The vote, taken at the board's March 7 meeting, followed several rounds of hearings and changes to the site plan for the proposed 1,952-square-foot facility. White Castle has the right to appeal, but whether or not it will remains to be seen.
The board said the application, by White Castle Management Company, did not conform enough to its standards or address issues potentially affecting neighbors’ quality of life.
The board had requested buffers of at least 50 feet between the restaurant site and nearby residences. The site plan, as presented at the March 7 meeting, included buffers ranging from 24 to 10.7 feet. Middletown zoning ordinances do not require 50-foot buffers in all parts of the site, but design standards do in certain spots, such those between parking areas and residential uses, Middletown Planner Jason Greenspan said.
White Castle Engineer Bill Stevens said that some of the plan's smaller buffers would be in a business (B-3) zone and compliant with zoning standards. “This overall (50-foot) buffer requirement does not apply,” he said. Stevens cited other changes he said were beneficial, including enlarged basins, an enlarged crosswalk moved closer to the restaurant to accommodate the handicapped, enlarged egress radius to accommodate emergency vechicles and a bigger median.
But Planning Board member Kevin Settembrino was not impressed. “There’s one change I don’t see,” Settembrino said. “It’s the increase in the buffer distance. I’m not sure if I stressed that enough. We stressed at the last meeting that it is very important.”
Settembrino questioned the engineer about the feasibility of moving parking areas to accommodate the buffering. Stevens, after some hesitation, said it was a feasible, yet less convenient plan for customers.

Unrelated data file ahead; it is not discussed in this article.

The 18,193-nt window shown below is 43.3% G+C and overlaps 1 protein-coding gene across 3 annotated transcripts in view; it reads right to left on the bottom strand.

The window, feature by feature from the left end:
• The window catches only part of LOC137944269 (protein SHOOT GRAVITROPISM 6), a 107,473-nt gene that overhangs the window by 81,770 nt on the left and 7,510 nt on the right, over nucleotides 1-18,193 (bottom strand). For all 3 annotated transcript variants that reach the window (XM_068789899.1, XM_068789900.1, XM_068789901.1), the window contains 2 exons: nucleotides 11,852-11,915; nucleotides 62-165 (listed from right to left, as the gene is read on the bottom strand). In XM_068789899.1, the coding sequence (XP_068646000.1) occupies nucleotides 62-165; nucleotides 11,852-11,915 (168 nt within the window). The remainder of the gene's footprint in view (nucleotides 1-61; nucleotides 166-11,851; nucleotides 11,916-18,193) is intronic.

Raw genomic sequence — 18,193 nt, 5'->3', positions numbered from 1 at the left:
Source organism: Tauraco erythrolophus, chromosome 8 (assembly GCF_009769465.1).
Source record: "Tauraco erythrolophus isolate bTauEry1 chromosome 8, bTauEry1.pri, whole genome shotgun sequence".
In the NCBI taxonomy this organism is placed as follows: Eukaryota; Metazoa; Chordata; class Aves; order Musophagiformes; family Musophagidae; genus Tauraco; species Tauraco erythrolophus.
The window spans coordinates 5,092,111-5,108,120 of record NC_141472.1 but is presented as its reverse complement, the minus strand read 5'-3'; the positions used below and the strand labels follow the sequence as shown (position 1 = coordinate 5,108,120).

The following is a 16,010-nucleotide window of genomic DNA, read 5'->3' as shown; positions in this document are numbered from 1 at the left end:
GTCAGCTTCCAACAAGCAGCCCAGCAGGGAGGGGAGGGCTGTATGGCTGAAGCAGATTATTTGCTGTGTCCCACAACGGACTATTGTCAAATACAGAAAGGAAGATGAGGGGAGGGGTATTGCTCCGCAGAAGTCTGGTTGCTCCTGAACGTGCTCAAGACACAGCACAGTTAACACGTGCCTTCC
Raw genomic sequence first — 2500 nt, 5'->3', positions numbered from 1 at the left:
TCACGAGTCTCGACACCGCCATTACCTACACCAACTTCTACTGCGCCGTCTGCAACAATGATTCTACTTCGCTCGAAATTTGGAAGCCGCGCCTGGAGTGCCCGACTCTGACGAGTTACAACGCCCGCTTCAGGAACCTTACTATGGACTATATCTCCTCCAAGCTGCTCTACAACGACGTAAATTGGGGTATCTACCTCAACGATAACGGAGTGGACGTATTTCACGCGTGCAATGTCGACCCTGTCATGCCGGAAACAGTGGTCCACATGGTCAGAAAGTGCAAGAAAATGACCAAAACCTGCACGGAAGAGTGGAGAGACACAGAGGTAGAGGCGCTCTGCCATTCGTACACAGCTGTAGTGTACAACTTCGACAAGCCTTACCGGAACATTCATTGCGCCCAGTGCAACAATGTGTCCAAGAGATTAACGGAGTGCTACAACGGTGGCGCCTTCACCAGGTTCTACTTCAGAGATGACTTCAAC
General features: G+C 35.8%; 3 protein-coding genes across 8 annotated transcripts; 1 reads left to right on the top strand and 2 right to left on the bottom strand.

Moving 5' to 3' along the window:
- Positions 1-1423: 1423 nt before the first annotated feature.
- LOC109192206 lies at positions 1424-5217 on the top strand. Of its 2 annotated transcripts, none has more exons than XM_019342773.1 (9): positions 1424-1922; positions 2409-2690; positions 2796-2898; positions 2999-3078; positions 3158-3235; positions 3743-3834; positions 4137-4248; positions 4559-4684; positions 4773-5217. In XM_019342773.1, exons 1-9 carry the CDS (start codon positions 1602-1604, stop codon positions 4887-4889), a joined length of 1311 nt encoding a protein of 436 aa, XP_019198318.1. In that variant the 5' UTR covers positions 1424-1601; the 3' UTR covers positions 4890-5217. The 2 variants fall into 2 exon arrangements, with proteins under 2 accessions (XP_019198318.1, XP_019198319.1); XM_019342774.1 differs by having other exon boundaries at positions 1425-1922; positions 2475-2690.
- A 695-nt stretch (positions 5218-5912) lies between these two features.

“If you were to provide all parking on the east (side of the lot), would you be able to provide a 50-foot buffer? Settembrino asked. “Can you not provide parking on the other side (of where it is shown in the plan now) and, perhaps, provide a tram?”
“Yes, we could,” Stevens said. “But the convenience factor is not good."
An obstacle to providing the desired buffers and a functional plan, the applicant’s representatives said, is the shape of the lot. The shape is odd because the property owner, Middletown Partners, headed by Tom Stavola, of Colts Neck, and Michael Piperno, could not acquire all the lots needed for a more rectangular, optimum configuration.
Planning Board members grilled Stavola on his attempted acquisition of two lots in particular, for which there was no official appraisal of “fair market value” and no formal contact of the residents concerned. One of those property owners is Shannon Ecklof, who led the neighbors’ fight against the White Castle plan.
"The board did the right thing," Ecklof said after the meeting. "I wish I could say that this is over but for the next few weeks we have to worry about White Castle appealing the board’s decision. It would be a shame that the taxpayers would have to bear the legal cost to defend the township."
Ecklof said the opponents' attorney is confident that White Castle lacks grounds for an appeal but added, "that probably won’t stop them given the history of their actions to date. The front door was slammed but we will have to see if they try to backdoor this in."
What do you think? Will White Castle be back with an appeal? If so, will you applaud it or fight? Tell us in the comments section below.